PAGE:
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Teachers and Parents as Partners-Vertical (TAPP-V): Supporting Students with ADHD Across Grade-Level Transitions
Principal Investigator: Matthew Gormley
Funding Agency: Office of Research and Economic Development—Layman Award
Award Date: May 1, 2018
End Date: Dec 31, 2019
Attention-deficit/hyperactivity disorder (ADHD) is a neurodevelopmental disorder defined by developmentally inappropriate levels of inattention, hyperactivity and impulsivity. It is among the most common reasons for mental health referral for school-aged children with more than 6 million U.S. families — 9.4 percent — being told their child meets criteria for this disorder.
Although effective treatments exist in the short term — such as training parents and teachers in specific behavior management techniques — students with ADHD often do not benefit from these treatments in the long term.
Teachers and Parents as Partners (TAPP) is a flexible intervention that can be applied in both home and school environments, and can be tailored to each individual student. The four-stage process includes identification of target behavior and goals, development of a plan to help the student meet his or her goals, plan implementation at home and school, and evaluation.
This study aims to modify the TAPP intervention to continue across a summer break to provide ongoing benefit to students with ADHD. Research will take place in Lincoln, Nebraska. Participants will include six students meeting criteria for ADHD and their parents. Student participants will be recruited from elementary schools in the Lincoln Public Schools district, and will:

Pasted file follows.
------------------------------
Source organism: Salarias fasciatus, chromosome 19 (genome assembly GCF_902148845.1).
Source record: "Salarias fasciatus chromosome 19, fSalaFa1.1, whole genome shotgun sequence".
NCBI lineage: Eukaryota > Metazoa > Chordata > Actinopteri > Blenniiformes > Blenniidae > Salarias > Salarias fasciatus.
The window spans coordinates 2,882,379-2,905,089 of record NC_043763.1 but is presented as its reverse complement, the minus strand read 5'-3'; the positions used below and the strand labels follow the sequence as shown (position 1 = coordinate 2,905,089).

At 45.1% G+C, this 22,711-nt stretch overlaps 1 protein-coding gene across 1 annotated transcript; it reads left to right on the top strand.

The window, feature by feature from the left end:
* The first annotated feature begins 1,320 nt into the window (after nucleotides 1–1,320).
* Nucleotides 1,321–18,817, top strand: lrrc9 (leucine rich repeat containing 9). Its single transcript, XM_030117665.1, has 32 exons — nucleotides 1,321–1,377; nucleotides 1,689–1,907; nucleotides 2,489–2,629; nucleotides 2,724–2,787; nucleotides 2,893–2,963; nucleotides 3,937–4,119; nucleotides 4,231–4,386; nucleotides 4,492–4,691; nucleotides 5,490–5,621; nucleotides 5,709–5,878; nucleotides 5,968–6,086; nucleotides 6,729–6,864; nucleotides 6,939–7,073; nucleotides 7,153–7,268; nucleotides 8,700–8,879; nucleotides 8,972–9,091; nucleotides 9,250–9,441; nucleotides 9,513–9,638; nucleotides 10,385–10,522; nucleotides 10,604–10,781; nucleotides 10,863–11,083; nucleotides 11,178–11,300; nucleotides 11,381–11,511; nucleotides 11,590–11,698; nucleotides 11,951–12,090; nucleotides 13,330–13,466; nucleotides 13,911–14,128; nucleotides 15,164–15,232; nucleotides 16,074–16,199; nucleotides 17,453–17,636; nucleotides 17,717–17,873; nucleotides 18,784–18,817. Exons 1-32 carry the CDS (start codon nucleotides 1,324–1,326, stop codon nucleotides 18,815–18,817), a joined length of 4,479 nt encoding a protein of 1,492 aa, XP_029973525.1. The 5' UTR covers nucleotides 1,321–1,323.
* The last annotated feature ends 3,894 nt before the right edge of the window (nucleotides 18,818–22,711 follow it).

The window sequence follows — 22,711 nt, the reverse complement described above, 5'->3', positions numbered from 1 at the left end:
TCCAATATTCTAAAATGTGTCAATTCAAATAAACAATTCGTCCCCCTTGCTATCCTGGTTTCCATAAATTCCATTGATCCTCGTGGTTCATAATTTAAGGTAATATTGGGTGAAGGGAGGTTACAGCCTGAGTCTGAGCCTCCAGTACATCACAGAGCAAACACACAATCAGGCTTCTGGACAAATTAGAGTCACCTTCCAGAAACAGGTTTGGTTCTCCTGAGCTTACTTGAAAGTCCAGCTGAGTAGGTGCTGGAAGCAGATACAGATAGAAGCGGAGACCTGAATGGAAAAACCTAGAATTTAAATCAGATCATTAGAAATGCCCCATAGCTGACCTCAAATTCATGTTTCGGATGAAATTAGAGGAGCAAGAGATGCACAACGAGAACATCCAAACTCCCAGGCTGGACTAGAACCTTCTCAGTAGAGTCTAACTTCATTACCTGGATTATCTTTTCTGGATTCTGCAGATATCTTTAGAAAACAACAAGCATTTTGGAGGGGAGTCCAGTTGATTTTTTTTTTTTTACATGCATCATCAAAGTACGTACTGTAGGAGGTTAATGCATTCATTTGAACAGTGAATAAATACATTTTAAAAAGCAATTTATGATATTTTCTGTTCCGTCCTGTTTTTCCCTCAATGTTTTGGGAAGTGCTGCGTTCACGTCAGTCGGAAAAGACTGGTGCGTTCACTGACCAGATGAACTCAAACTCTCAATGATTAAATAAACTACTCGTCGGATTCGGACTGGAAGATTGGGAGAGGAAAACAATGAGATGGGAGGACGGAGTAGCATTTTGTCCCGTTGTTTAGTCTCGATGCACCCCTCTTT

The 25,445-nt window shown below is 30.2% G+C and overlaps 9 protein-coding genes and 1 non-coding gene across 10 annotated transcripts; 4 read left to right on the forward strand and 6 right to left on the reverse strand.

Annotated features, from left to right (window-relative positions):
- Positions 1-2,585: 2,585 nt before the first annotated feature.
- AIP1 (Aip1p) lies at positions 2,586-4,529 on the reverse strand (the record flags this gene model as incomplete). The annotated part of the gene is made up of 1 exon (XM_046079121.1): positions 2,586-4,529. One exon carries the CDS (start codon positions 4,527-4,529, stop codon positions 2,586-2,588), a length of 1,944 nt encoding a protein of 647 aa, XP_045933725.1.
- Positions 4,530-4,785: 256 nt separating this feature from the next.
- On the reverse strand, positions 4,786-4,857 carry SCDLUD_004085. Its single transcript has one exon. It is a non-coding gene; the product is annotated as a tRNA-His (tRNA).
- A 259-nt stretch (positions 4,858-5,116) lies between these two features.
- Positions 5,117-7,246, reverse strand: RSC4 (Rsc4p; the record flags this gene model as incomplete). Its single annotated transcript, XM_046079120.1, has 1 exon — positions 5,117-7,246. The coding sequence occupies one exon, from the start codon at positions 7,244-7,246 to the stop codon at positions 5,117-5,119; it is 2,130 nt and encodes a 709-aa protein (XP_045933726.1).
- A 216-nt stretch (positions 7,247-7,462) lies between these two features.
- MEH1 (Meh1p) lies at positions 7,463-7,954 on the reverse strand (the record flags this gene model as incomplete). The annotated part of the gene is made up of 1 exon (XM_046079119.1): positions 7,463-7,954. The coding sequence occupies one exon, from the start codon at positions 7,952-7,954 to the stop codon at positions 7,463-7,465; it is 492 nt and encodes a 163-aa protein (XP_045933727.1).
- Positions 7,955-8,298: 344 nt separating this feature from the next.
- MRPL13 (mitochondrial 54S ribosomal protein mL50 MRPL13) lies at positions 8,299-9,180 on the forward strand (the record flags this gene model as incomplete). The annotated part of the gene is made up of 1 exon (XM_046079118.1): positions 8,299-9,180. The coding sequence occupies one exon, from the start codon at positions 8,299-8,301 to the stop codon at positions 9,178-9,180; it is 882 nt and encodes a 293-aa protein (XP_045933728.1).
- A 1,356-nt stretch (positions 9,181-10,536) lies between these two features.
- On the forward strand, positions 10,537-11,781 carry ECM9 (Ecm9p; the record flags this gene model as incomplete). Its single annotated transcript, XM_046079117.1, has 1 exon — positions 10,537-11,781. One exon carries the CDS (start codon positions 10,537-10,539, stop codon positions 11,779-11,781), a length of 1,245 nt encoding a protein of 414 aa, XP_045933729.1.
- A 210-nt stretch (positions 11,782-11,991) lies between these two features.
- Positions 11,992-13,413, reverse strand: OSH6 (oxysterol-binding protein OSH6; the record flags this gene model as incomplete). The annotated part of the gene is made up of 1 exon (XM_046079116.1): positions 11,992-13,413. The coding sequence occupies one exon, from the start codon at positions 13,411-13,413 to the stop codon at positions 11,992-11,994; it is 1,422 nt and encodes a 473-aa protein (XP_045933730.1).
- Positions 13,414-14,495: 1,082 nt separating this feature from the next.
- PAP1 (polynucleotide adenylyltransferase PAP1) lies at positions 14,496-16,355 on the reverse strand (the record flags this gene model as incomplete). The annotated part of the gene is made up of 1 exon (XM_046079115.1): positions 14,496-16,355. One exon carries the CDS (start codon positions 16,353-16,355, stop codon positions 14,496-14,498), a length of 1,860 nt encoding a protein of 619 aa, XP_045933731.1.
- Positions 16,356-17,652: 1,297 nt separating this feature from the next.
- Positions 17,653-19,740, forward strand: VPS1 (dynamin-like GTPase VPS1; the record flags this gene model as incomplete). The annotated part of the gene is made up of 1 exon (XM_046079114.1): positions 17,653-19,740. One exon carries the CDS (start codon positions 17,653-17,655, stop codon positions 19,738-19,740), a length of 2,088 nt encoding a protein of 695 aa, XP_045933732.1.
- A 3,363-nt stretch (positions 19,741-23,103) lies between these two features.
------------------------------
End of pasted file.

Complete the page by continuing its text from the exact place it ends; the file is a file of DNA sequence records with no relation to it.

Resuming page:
- be enrolled in a grade 1-4 general education classroom,
- have at least one significant behavioral concern affecting academic performance,
- receive a score at or above the 90th percentile on either the inattentive or the hyperactive-impulsive sub-scale of the ADHD Rating Scale and
- display no significant symptoms of developmental disability, autism, intellectual disability, sensory impairment or brain damage, given these students’ need for specialized intervention.
Classroom behavior will be observed by graduate students and measured using a 15-minute direct observation method that records on-task behavior (e.g., reading) every 15-seconds and off-task behavior (e.g., calling out). Parents and teachers will assess the acceptability of the teacher-to-teacher consultation intervention, a two-phase process designed to support students with ADHD.
After an 8- to 10-week process to identify, measure and change problem behavior, the second phase will begin after summer break, when the consultant, parent, previous teacher and new teacher meet to transfer the behavioral intervention plan and school-family partnership to the new teacher.
Intervention will continue until each student meets his or her behavioral goal for the new school year. The long-term goal of this research is to support children with ADHD’s academic, behavioral and social functioning — at home and school — throughout their academic careers.
A recent research project explores whether teacher-to-teacher consultation can maintain gains in positive behavior from students with ADHD during their transition from one grade to the next.